and his favor is for a lifetime.
Weeping may tarry for the night,
    but joy comes with the morning.

Psalm 126 “When the Lord restored the fortunes of Zion,
we were like those who dreamed.
Our mouths were filled with laughter,
our tongues with songs of joy.
Then it was said among the nations,
‘the Lord has done great things for them.’
The Lord has done great things for us,
and we are filled with joy.
Restore our fortunes, Lord,
like streams in the Negev.
Those who sow with tears
will reap with songs of joy.
Those who go out weeping,
carrying seed to sow,
will return with songs of joy,
carrying sheaves with them.”

October 15th, 2014 by Dani

Crazy Blessed

Two weeks ago, I found out that I have Celiac disease. I’m not going to spend a bunch of time telling you what that means – you are reading this on the internet, after all. I have spent the last couple of weeks mourning gluten, and, more than that, a lifestyle that is going away. Because despite Diabetes, I’ve always been a pretty low-maintenance eater, and Adam and I have had some of our best times over pizza and beer. It made me sad to think of the place where we had our first date (an old-school Italian joint, complete with frosty Heinekens and twinkle lights) or our favorite breweries here, which lean decidedly away from “dietary restriction friendly” territory.

I’m sure I will get teary-eyed again over this. Life has hard places, after all, and my body’s unwillingness to be the casual, vivacious plaything I want is mine, and I don’t want to pretend that it’s not ridiculously frustrating and emotional sometimes. But in the midst of the sadness, as I realize that some things I thought were traditions might need to stay memories, I am so crazy blessed and grateful.

When my blood tests came back positive for Celiac, I came home, scared and shaking. Food is life and love, I cried to Adam, how do I host people, cook dinner, enjoy a night out? What does this mean for my body, and what new scary diagnoses does this carry with it? That husband of mine just folded me up and held me close. He helped me throw away pancake mixes and pastas, he went on a routine errand to the hardware store and came home with four bags of gluten-free beers, groceries and wonder of wonders! blueberry muffins. He has promised me wine and cocktails (what a spoiled girl I am!), assured me that we’ll navigate the brewery scene together, that we’ll make substitutions or avoid places that don’t work, that he’s happy to help. My beer-loving, never-read-an-ingredient-label-in-his-life husband is selflessly standing strong for me, and gosh I am grateful. Because the thing I didn’t want to lose was our easy laughter over a plate of nachos and a couple beers, our snarky people-watching at brew fests, the easy-going let-me-taste-that-try-this date nights that we’ve perfected over the years. The food and drinks may change, but the relationship has not. Actually, Adam has amazed me again with his kindness, support, love, strength and stamina, and boy howdy, y’all, I’m a lucky girl.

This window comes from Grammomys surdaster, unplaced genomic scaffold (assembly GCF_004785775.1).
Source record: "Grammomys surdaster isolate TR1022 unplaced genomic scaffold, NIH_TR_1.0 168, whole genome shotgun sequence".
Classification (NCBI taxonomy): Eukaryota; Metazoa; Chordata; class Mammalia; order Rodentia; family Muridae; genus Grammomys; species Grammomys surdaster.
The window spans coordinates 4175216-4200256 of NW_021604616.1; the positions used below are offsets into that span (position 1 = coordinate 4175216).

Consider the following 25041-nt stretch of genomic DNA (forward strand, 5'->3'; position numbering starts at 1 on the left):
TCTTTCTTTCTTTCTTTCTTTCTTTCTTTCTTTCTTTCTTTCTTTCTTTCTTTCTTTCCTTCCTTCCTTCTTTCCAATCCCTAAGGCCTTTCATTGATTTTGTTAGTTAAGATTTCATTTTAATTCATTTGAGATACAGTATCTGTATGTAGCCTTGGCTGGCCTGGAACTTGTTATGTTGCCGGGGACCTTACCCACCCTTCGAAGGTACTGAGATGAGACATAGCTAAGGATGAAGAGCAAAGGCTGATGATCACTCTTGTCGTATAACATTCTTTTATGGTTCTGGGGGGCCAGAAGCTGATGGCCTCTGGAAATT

HIking by Sparks Lake this summer.  "Whatever our souls are made of, his and mine are the same."

Hiking by Sparks Lake this summer. “Whatever our souls are made of, his and mine are the same.”

I actually didn’t intend to write this much about Celiac – I really wanted to tell you about my kitchen today but all these other thoughts got in the way. But I guess that’s OK, because life is going to be messy. One day you’re a tough wrangler with a horse and a truck and a steady diet of Cheez-Its and Diet Coke and the next you’re a professional with a desk job who’s worried about bloodsugar and a gluten-free diet. The carefree girl I want to be just doesn’t exist anymore, and I can’t get that back. But in the midst of the toughness of life, there’s a fair bit of beauty, too, isn’t there? Because we’re raising cows of our own in our little country house, and just the sight of them makes me happy. We are remodeling our kitchen because we are “adoption-pregnant” and if I was “bio-pregnant” we would most definitely be ripping out cabinets in a hurry. (Have you ever hung out with a preggo girl? Noses like wolves, I tell you, and this 1974 kitchen left much to be desired in the “clean-smell” department, even after days of scrubbing).

This truth crystallized for me last night. We’d just spent several hours removing our water heater to make room for tile. There was cat urine in the walls and dust demons (not bunnies, not cute) behind the water heater. We were cold and hungry and it started to rain, we were taking out our water heater so we couldn’t even look forward to a shower (please note that at one point in my life I lived without running water of any kind for several months, and now 24 hours without hot water seems like a true crisis. The wussification is astounding…) Anyway, after we ripped out the smelly, rotting drywall and removed the water heater and gagged multiple times and praised Jesus that we were replacing the nastiness, I went inside to heat up some soup in the microwave for dinner. Paper bowls are small and we don’t have hot water and I was trying not to step on the fresh tile and so I spilled some soup and promptly cried.